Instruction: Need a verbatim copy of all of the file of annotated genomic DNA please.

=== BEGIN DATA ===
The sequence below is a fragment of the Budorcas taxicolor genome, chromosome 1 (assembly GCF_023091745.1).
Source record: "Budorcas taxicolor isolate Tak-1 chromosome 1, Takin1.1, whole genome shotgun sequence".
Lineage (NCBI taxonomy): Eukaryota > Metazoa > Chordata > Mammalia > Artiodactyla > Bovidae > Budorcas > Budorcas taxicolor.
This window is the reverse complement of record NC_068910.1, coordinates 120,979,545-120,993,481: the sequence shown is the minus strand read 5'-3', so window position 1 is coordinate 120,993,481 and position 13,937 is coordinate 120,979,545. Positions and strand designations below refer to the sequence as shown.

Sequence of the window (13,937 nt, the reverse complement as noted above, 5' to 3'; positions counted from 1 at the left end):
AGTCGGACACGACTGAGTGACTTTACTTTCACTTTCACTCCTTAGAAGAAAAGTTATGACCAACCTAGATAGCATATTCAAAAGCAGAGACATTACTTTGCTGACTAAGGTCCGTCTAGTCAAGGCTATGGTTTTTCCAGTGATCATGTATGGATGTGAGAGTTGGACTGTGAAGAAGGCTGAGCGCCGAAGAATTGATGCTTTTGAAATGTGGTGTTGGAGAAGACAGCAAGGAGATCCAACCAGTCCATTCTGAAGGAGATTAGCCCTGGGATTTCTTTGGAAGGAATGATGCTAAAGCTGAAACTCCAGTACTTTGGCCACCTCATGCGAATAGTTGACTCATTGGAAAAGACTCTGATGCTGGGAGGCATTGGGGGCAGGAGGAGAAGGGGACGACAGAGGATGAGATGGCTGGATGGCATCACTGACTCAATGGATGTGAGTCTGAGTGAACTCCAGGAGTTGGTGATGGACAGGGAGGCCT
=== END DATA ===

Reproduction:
The sequence below is a fragment of the Budorcas taxicolor genome, chromosome 1 (assembly GCF_023091745.1).
Source record: "Budorcas taxicolor isolate Tak-1 chromosome 1, Takin1.1, whole genome shotgun sequence".
Lineage (NCBI taxonomy): Eukaryota > Metazoa > Chordata > Mammalia > Artiodactyla > Bovidae > Budorcas > Budorcas taxicolor.
This window is the reverse complement of record NC_068910.1, coordinates 120,979,545-120,993,481: the sequence shown is the minus strand read 5'-3', so window position 1 is coordinate 120,993,481 and position 13,937 is coordinate 120,979,545. Positions and strand designations below refer to the sequence as shown.

Sequence of the window (13,937 nt, the reverse complement as noted above, 5' to 3'; positions counted from 1 at the left end):
AGTCGGACACGACTGAGTGACTTTACTTTCACTTTCACTCCTTAGAAGAAAAGTTATGACCAACCTAGATAGCATATTCAAAAGCAGAGACATTACTTTGCTGACTAAGGTCCGTCTAGTCAAGGCTATGGTTTTTCCAGTGATCATGTATGGATGTGAGAGTTGGACTGTGAAGAAGGCTGAGCGCCGAAGAATTGATGCTTTTGAAATGTGGTGTTGGAGAAGACAGCAAGGAGATCCAACCAGTCCATTCTGAAGGAGATTAGCCCTGGGATTTCTTTGGAAGGAATGATGCTAAAGCTGAAACTCCAGTACTTTGGCCACCTCATGCGAATAGTTGACTCATTGGAAAAGACTCTGATGCTGGGAGGCATTGGGGGCAGGAGGAGAAGGGGACGACAGAGGATGAGATGGCTGGATGGCATCACTGACTCAATGGATGTGAGTCTGAGTGAACTCCAGGAGTTGGTGATGGACAGGGAGGCCT